Large block of Early Permian Cundlego Formation siltstone

Collection Highlights | Updated 4 years ago

A formation contained many exposed fossils
Cundlego Formation siltstone
Image copyright of WA Museum

The 275 million-year-old Cundlego Formation was deposited within a flooded interior rift basin, far from the open ocean. The two supercontinents Laurasia in the north and Gondwana in the south were merged into a single, enormous continent called Pangea. A relatively rich marine fauna flourished in the cool but warming waters.

Periodic storm events buried the more immobile, bottom-dwelling species in a blanket of sand and silt. Exposures of the Cundlego Formation at Gascoyne Junction have produced rock surfaces littered with assembles of sea stars, brittle stars and filter feeding crinoids (sea lilies) that all perished during storms. A large slab of the Cundlego Formation, donated to the Western Australian Museum, shows numerous articulated crinoids and an undescribed species of sea star.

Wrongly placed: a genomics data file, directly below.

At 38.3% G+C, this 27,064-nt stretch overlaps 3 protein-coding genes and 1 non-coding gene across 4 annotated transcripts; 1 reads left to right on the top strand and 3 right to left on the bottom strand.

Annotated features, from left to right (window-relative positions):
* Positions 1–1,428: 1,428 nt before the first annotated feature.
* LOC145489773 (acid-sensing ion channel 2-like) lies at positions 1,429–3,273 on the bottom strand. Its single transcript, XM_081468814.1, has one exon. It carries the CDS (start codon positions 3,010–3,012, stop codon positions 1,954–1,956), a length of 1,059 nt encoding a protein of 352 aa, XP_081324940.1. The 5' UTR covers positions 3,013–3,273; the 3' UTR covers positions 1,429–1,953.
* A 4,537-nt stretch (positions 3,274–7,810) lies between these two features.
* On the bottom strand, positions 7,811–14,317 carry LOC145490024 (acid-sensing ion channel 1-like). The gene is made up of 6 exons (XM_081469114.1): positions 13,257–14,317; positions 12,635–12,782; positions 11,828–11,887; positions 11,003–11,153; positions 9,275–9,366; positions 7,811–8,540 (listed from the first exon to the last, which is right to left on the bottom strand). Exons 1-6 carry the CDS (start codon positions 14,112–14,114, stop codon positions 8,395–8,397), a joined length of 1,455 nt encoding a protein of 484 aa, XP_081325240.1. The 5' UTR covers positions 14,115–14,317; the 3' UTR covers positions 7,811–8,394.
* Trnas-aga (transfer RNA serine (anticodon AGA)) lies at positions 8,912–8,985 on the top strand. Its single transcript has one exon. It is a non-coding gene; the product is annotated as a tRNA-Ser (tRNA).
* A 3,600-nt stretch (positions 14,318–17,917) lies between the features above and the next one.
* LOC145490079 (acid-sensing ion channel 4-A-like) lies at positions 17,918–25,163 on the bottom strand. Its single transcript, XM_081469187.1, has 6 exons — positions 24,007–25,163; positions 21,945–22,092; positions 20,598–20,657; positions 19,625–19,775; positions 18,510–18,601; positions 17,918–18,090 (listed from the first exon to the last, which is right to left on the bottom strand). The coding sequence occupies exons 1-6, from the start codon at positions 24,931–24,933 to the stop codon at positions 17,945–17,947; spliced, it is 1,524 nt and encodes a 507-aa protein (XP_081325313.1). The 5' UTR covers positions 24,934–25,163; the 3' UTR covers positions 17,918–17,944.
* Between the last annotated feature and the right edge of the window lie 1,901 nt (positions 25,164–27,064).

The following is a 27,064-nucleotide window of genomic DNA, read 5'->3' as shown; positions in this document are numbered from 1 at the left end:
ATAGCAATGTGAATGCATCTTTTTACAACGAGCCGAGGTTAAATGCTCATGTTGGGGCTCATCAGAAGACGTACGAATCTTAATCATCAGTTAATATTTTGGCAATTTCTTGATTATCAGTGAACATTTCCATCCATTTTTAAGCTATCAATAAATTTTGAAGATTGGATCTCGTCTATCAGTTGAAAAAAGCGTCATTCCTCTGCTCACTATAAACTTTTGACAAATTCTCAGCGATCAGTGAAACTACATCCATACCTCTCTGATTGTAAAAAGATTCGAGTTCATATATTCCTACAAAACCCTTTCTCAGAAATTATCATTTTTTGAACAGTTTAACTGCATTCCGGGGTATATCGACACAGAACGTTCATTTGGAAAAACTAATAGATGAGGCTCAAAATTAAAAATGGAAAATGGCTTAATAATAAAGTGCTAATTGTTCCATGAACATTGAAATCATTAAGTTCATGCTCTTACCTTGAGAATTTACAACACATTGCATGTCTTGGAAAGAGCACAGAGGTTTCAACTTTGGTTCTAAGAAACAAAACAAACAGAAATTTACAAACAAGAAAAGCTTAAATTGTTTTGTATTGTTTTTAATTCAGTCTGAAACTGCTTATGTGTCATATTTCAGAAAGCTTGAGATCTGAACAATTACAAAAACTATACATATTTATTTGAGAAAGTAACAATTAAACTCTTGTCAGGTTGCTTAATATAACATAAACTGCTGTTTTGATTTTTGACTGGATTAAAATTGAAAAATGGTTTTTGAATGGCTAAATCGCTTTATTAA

The Cundlego crinoids are highly desired and valuable fossils on the commercial fossil market. Common species well represented in museum collections, such as Jimbacrinus bostocki, are legally exported to fossil collectors around the world. Illegal export and import of protected fossils is otherwise a major issue in the field of palaeontology as individuals and companies involved in commercial fossil trade may completely deplete sites of scientifically valuable specimens. At a later stage, museums may be offered high quality specimens for purchase but restricted funding do typically not allow public institutions to successfully compete with private individuals.

Fossil Collection